"I can't affect the Middle East problem," he told me, during an interview in a bakery in Astoria. "That's so far above my head. If they want a talking head to say I'm for this side or I'm for that side, I think it's useless. At the end of the day, and I don't think it's productive or helpful to the district's needs."

"The race is really about Western Harlem, and whatever the district is going to be, the lower Heights," he continued. "I don't feel the City Council position is a position where the debate should be about somebody's foreign policy. I'm not running for Congress or the Senate. And I think the conversation should really focus on our district and who has the best knowledge and the best experience to help people from our community thrive and how to help the community progress. We can talk about foreign policy all you want, but it's not going to help me, help my community. For me, that's the bottom line."

Ramadan said that in any case, being pro-Israel or pro-Palestine wasn't as important as helping both peoples by coming up with a peace plan that ended the years-long violence in the region. 

"We want peace for our children, and I think that's the key," he said, adding, "We don't know what that crypto-politics of all that middle eastern stuff is going on."

But he said he wanted to avoid using his Council campaign to refocus the dialogue in New York on Middle East foreign affairs.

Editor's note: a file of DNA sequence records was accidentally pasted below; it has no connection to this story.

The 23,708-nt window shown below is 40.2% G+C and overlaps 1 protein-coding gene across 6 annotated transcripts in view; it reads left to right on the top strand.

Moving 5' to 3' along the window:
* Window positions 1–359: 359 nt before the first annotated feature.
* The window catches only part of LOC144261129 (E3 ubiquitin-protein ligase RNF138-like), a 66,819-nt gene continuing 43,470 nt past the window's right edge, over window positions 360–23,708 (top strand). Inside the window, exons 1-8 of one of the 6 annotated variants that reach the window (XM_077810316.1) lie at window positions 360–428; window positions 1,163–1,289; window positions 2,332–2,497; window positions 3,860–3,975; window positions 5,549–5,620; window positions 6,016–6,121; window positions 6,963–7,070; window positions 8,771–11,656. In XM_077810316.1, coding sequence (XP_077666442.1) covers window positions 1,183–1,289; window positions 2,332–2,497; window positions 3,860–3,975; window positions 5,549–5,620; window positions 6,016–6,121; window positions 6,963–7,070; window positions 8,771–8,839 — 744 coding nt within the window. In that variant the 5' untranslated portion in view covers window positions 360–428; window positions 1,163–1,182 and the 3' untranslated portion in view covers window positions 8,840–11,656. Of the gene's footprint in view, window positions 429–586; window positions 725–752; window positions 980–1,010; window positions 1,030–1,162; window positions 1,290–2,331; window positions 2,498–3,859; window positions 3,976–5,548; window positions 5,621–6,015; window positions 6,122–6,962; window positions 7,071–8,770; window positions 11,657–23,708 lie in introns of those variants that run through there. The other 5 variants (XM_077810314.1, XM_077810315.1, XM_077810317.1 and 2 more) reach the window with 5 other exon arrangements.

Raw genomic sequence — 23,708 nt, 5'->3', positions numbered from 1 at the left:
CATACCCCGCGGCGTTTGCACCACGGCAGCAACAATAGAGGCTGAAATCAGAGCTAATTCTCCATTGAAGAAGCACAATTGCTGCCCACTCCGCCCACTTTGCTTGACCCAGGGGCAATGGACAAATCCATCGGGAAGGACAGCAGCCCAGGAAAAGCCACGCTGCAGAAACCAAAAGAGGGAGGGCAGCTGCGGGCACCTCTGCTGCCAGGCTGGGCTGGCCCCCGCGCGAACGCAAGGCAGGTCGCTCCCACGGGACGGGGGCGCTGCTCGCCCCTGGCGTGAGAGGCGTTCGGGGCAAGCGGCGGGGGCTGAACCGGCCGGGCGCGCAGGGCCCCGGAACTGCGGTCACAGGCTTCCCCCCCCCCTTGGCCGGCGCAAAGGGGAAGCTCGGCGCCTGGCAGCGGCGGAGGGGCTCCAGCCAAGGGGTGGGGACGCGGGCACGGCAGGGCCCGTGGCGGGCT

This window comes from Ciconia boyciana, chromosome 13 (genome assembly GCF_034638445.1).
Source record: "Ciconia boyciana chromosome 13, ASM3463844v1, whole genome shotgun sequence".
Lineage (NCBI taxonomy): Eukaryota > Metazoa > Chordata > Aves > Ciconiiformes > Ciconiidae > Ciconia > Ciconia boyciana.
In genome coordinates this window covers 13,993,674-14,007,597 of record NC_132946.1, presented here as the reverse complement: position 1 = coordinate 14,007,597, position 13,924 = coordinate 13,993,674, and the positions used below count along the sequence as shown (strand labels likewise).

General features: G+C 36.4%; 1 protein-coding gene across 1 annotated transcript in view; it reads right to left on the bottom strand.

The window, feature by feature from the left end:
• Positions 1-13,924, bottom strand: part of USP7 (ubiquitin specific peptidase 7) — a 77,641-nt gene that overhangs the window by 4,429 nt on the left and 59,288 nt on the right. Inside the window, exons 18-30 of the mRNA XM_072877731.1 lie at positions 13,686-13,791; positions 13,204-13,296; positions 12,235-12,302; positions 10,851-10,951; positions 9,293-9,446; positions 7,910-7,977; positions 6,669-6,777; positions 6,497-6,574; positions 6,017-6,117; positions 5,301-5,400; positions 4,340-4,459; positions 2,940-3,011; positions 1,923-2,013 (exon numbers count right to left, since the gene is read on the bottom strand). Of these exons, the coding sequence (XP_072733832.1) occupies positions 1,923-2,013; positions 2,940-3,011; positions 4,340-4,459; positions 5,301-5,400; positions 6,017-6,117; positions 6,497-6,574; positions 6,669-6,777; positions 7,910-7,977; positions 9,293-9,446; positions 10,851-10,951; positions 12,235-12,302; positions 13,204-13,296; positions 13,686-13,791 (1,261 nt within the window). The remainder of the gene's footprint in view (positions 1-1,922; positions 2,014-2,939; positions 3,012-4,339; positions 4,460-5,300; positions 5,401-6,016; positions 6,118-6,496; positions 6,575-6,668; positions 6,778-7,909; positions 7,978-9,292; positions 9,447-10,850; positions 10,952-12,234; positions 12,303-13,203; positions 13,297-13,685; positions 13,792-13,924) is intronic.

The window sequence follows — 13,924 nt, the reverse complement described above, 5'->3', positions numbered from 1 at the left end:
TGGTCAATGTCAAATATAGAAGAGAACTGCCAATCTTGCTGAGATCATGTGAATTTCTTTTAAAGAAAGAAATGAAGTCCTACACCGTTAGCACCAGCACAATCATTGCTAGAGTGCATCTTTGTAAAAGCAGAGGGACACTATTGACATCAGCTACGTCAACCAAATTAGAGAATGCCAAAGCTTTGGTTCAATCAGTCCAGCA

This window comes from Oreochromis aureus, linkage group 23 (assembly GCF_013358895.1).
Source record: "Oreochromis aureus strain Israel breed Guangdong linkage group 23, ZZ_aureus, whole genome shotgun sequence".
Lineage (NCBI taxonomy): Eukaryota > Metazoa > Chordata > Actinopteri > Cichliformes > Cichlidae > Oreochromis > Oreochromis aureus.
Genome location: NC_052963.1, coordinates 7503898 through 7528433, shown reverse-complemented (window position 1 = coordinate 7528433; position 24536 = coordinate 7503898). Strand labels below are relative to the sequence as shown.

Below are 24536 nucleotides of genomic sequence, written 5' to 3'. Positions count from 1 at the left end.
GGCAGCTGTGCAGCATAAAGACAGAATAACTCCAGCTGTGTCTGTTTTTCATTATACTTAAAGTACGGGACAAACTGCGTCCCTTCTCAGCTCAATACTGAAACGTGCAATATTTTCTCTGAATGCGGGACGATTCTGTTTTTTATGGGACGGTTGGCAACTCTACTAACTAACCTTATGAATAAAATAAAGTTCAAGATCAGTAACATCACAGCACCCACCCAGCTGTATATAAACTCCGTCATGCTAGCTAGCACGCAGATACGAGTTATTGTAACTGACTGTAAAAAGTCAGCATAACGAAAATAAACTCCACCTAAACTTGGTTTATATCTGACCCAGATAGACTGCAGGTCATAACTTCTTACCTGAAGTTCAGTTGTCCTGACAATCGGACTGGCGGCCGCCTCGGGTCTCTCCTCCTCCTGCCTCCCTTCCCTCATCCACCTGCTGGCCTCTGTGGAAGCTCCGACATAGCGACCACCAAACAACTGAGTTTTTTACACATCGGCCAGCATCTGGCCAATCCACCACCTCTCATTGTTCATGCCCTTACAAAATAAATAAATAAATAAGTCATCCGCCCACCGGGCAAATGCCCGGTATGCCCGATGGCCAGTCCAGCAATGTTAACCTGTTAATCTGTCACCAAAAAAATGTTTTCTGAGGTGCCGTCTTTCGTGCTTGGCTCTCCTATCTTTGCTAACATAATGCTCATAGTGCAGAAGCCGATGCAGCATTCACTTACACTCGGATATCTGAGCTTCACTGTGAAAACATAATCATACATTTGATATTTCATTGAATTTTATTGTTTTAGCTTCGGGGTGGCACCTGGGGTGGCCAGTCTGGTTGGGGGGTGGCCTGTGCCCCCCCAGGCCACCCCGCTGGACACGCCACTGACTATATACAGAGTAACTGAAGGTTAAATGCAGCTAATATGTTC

"I'm not condemning anything, OK? You want me to condemn one side or the other in a one thousand, two thousand-year dispute, what are you, insane?" he said. "What good is it going to do? It's just going to piss somebody off. Why don't I not condemn it and not piss anybody off [and] just say 'I hope you guys come to the negotiating table and I hope you guys bring peace and I hope your children aren't jeopardized anymore. Why don't you think about that!' How about making that statement?"

Ramadan was less reserved when talking about Ray Kelly, the New York City Police commissioner who strongly defended a departmental anti-terrororism surveillance program that drew criticism from civil-rights groups and New Jersey governor Chris Christie, among others, for focusing on Middle Eastern and Muslim residents.

"It's not anti-terrorism, it's Muslim surveillance," Ramadan said, when I asked him about the program.

He called it that "because what he's done is he's created a unit to survey Muslims. He's checking out Muslims specifically. In fact, he wasn't checking out Christian Arab-Americans."

Ramadan cited published reports by the Associated Press, which the NYPD claimed were inaccurate and which were awarded the Pulitzer Prize last year.

Ramadan said the program was "fucked up. It's basically equating Muslim with terrorism, which is outrageous."

CORRECTION: An earlier version of this article incorrectly stated that Councilman Robert Jackson has endorsed Levine in the race to replace him. He has not made an endorsement yet.